Shareholders of Meta Platforms — the parent of social media giant Facebook — will vote on Wednesday on a controversial proposal moved by a group of free speech advocacy activists that seeks to end what they call the“political entanglement and content management biases” that permeate the Indian operations of Facebook, WhatsApp and Instagram.
The resolution, put forward by SumOfUs, acting on behalf of Mari Mennel-Bell, requests Meta to commission a non-partisan assessment of the allegations of bias, focusing on how the platform has been utilised to foment ethnic and religious conflict and hatred in India.
SumOfUs – now recognised as Eko – is an international non-profit advocacy organisation and online community.
Apar Gupta, founding director of the New Delhi-based Internet Freedom Foundation, will present Proposal 7 before Meta shareholders, says a filing submitted by the company to the Securities and Exchange Commission (SEC).
It says that the Meta platform “has been utilised to foment ethnic and religious conflict and hatred” over several years in its biggest market and “presents danger to the company’s reputation, operation and investors”.
Meta’s platforms have a significant presence in India with more than half a billion people using its services.
The proposal says the assessment ought to evaluate evidence of political biases in the company’s activities, and ascertain whether the content management algorithms and personnel in India have the scale and multilingual capacity necessary to curtail mass dissemination of hate speech and disinformation.
The proposal carries a long list of events precipitated by inflammatory comments on Facebook and WhatsApp including the communal clashes in Delhi in 2020 that resulted in 53 deaths. It slams Meta for resisting summons from lawmakers after a fact-finding report pointed towards Meta’s role in fomenting trouble.
The proposal, quoting a Wall Street Journal report, said Ankhi Das, Facebook’s former senior policy official in India, had opposed the idea of labelling a BJP politician as “dangerous” and banning him from the platform. Das claimed that taking action against the politician would negatively impact Facebook’s business in India. She quit in 2020 after she was accused of being politically partisan and a controversy erupted over her alleged decision not to delete certain inflammatory posts from the platform that were designed to incite violence against a particular community.
The shareholders also pointed out that Shivnath Thukral, who currently oversees public policy for all Meta platforms in India, had assisted in the BJP’s election campaign in 2014.
“You all have a historic opportunity to prevent complicity in human rights abuse. I urge you to vote for this resolution,” the resolution reads and says that this needs urgent attention because of Meta’s continued silence over the issue in the past three years “which is all the more troubling since India is set to witness a polarizing general election in May 2024”.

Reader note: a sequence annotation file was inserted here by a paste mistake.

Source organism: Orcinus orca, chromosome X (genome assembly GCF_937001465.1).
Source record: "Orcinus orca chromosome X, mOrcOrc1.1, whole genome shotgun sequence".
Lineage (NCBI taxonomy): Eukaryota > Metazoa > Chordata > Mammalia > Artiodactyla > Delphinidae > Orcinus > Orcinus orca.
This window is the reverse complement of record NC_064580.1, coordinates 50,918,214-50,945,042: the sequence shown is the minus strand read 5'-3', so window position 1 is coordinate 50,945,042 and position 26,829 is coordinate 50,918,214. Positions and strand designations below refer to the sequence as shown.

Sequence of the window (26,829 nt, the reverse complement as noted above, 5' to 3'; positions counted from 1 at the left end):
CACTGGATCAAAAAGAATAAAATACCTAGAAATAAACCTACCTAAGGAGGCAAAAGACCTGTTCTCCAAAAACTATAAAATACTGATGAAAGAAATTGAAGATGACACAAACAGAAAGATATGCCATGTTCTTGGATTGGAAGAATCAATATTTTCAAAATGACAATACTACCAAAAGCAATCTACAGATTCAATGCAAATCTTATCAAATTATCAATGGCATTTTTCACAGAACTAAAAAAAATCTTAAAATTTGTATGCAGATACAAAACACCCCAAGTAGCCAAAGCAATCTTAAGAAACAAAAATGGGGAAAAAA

The proposal will in all likelihood fail because of the company’s dual-class share structure that gives promoter Mark Zuckerberg and his associates overwhelming voting rights to squelch any shareholder-driven plan that they do not support.
Zuckerberg has a 13.57 per cent stake in Meta but controls 61.9 per cent of the voting rights because of the super-voting shares he holds.
US institutional investors like Vanguard (7.05 per cent), BlackRock (5.92 per cent), FMR LLC (4.62 per cent) and Capital Research and Management Company (4.11 per cent) hold a significant shareholding in the company — and the free speech activists are hoping to persuade them to vote in favour of their proposal.
They have the support of Glass Lewis, a prominent advisory service that offers guidance to institutional investors, which has recommended that shareholders should vote in favour of the proposal.
In a 90-page proxy advisory to shareholders ahead of the meeting, Glass Lewis said Meta’s human rights impact assessment report carried out by US law firm Foley Hoag in 2019 as well as the company’s monthly reports on India operations had “not been substantial or transparent enough to provide shareholders with the information they need to understand how the company is managing its risk related to its platforms in India”.
The Meta board has opposed the proposal.
“Given our ongoing efforts to address this topic, the requested report is unnecessary and would not provide additional benefit to our shareholders,” Meta’s Board said. “Therefore, our board of directors recommends that our shareholders vote against this proposal.”
Meta’s board said: “We already provide extensive disclosure on our human rights policies and practices and have published an independent human rights impact assessment regarding potential human rights risks in India that we believe addresses the proposal.”
Meta said it had invested substantially in identifying hate speech in India in various languages, including Hindi and Bengali, two of the most widely used languages. It claimed that the hate speech classifiers on its platforms allow it to proactively detect potentially harmful content through the use of artificial intelligence.
It also said it relied on a strong network of fact-checking partners with the ability to fact-check content in 15 Indian languages and English.